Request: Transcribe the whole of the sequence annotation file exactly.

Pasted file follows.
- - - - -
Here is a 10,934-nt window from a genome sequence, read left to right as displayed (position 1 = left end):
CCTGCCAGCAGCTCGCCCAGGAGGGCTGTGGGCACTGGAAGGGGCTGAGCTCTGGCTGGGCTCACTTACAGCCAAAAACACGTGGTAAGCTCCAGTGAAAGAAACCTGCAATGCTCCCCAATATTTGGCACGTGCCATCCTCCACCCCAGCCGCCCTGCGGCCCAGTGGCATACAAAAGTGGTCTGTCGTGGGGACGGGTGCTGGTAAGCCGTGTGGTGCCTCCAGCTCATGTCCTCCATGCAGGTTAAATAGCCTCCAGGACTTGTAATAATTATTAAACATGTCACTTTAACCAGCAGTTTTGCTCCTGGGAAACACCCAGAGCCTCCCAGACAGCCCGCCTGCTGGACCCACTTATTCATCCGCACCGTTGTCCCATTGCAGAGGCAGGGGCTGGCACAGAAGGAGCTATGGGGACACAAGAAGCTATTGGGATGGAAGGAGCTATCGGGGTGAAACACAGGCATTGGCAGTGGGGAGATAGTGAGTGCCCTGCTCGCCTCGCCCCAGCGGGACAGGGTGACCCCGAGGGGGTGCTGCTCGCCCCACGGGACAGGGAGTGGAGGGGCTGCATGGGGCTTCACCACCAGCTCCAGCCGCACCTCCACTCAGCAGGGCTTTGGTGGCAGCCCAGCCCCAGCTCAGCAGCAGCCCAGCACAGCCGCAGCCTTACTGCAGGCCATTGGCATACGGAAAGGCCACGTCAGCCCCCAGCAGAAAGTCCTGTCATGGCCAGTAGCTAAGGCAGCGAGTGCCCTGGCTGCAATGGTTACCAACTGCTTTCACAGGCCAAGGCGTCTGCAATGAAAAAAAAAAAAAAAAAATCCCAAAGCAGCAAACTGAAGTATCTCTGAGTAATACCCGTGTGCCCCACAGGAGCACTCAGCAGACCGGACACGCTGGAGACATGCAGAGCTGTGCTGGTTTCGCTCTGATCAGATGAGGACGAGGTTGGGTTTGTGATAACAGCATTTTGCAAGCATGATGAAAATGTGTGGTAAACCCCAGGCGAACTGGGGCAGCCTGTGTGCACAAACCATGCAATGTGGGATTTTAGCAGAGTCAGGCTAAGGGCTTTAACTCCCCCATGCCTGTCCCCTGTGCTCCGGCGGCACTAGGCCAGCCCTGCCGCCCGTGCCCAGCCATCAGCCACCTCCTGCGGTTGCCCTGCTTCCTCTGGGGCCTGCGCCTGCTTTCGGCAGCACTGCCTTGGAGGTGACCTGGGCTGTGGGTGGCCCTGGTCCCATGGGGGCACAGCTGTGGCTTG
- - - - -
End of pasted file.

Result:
Here is a 10,934-nt window from a genome sequence, read left to right as displayed (position 1 = left end):
CCTGCCAGCAGCTCGCCCAGGAGGGCTGTGGGCACTGGAAGGGGCTGAGCTCTGGCTGGGCTCACTTACAGCCAAAAACACGTGGTAAGCTCCAGTGAAAGAAACCTGCAATGCTCCCCAATATTTGGCACGTGCCATCCTCCACCCCAGCCGCCCTGCGGCCCAGTGGCATACAAAAGTGGTCTGTCGTGGGGACGGGTGCTGGTAAGCCGTGTGGTGCCTCCAGCTCATGTCCTCCATGCAGGTTAAATAGCCTCCAGGACTTGTAATAATTATTAAACATGTCACTTTAACCAGCAGTTTTGCTCCTGGGAAACACCCAGAGCCTCCCAGACAGCCCGCCTGCTGGACCCACTTATTCATCCGCACCGTTGTCCCATTGCAGAGGCAGGGGCTGGCACAGAAGGAGCTATGGGGACACAAGAAGCTATTGGGATGGAAGGAGCTATCGGGGTGAAACACAGGCATTGGCAGTGGGGAGATAGTGAGTGCCCTGCTCGCCTCGCCCCAGCGGGACAGGGTGACCCCGAGGGGGTGCTGCTCGCCCCACGGGACAGGGAGTGGAGGGGCTGCATGGGGCTTCACCACCAGCTCCAGCCGCACCTCCACTCAGCAGGGCTTTGGTGGCAGCCCAGCCCCAGCTCAGCAGCAGCCCAGCACAGCCGCAGCCTTACTGCAGGCCATTGGCATACGGAAAGGCCACGTCAGCCCCCAGCAGAAAGTCCTGTCATGGCCAGTAGCTAAGGCAGCGAGTGCCCTGGCTGCAATGGTTACCAACTGCTTTCACAGGCCAAGGCGTCTGCAATGAAAAAAAAAAAAAAAAAATCCCAAAGCAGCAAACTGAAGTATCTCTGAGTAATACCCGTGTGCCCCACAGGAGCACTCAGCAGACCGGACACGCTGGAGACATGCAGAGCTGTGCTGGTTTCGCTCTGATCAGATGAGGACGAGGTTGGGTTTGTGATAACAGCATTTTGCAAGCATGATGAAAATGTGTGGTAAACCCCAGGCGAACTGGGGCAGCCTGTGTGCACAAACCATGCAATGTGGGATTTTAGCAGAGTCAGGCTAAGGGCTTTAACTCCCCCATGCCTGTCCCCTGTGCTCCGGCGGCACTAGGCCAGCCCTGCCGCCCGTGCCCAGCCATCAGCCACCTCCTGCGGTTGCCCTGCTTCCTCTGGGGCCTGCGCCTGCTTTCGGCAGCACTGCCTTGGAGGTGACCTGGGCTGTGGGTGGCCCTGGTCCCATGGGGGCACAGCTGTGGCTTG